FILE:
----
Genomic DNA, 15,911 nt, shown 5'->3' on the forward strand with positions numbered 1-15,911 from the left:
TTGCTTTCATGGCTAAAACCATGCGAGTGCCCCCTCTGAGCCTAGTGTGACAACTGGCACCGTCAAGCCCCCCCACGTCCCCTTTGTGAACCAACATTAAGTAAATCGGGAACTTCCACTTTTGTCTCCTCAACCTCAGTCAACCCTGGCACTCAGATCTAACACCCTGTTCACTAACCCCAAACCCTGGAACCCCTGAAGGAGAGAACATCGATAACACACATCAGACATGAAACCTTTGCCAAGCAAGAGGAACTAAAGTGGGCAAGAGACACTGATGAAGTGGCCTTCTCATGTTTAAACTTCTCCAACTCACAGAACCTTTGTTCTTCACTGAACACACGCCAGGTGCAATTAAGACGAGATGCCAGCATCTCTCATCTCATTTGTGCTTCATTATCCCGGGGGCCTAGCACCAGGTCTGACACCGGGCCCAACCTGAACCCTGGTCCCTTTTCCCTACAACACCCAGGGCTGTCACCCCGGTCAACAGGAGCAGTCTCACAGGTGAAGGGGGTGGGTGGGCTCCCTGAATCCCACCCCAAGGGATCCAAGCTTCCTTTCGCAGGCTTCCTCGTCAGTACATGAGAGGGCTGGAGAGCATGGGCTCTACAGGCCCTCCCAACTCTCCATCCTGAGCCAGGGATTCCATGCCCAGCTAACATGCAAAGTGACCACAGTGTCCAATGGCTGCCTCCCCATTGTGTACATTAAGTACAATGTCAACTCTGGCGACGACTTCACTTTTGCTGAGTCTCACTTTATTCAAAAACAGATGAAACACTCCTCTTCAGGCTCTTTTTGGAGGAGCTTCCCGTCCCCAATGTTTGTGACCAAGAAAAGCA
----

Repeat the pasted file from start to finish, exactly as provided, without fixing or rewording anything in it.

Genomic DNA, 15,911 nt, shown 5'->3' on the forward strand with positions numbered 1-15,911 from the left:
TTGCTTTCATGGCTAAAACCATGCGAGTGCCCCCTCTGAGCCTAGTGTGACAACTGGCACCGTCAAGCCCCCCCACGTCCCCTTTGTGAACCAACATTAAGTAAATCGGGAACTTCCACTTTTGTCTCCTCAACCTCAGTCAACCCTGGCACTCAGATCTAACACCCTGTTCACTAACCCCAAACCCTGGAACCCCTGAAGGAGAGAACATCGATAACACACATCAGACATGAAACCTTTGCCAAGCAAGAGGAACTAAAGTGGGCAAGAGACACTGATGAAGTGGCCTTCTCATGTTTAAACTTCTCCAACTCACAGAACCTTTGTTCTTCACTGAACACACGCCAGGTGCAATTAAGACGAGATGCCAGCATCTCTCATCTCATTTGTGCTTCATTATCCCGGGGGCCTAGCACCAGGTCTGACACCGGGCCCAACCTGAACCCTGGTCCCTTTTCCCTACAACACCCAGGGCTGTCACCCCGGTCAACAGGAGCAGTCTCACAGGTGAAGGGGGTGGGTGGGCTCCCTGAATCCCACCCCAAGGGATCCAAGCTTCCTTTCGCAGGCTTCCTCGTCAGTACATGAGAGGGCTGGAGAGCATGGGCTCTACAGGCCCTCCCAACTCTCCATCCTGAGCCAGGGATTCCATGCCCAGCTAACATGCAAAGTGACCACAGTGTCCAATGGCTGCCTCCCCATTGTGTACATTAAGTACAATGTCAACTCTGGCGACGACTTCACTTTTGCTGAGTCTCACTTTATTCAAAAACAGATGAAACACTCCTCTTCAGGCTCTTTTTGGAGGAGCTTCCCGTCCCCAATGTTTGTGACCAAGAAAAGCA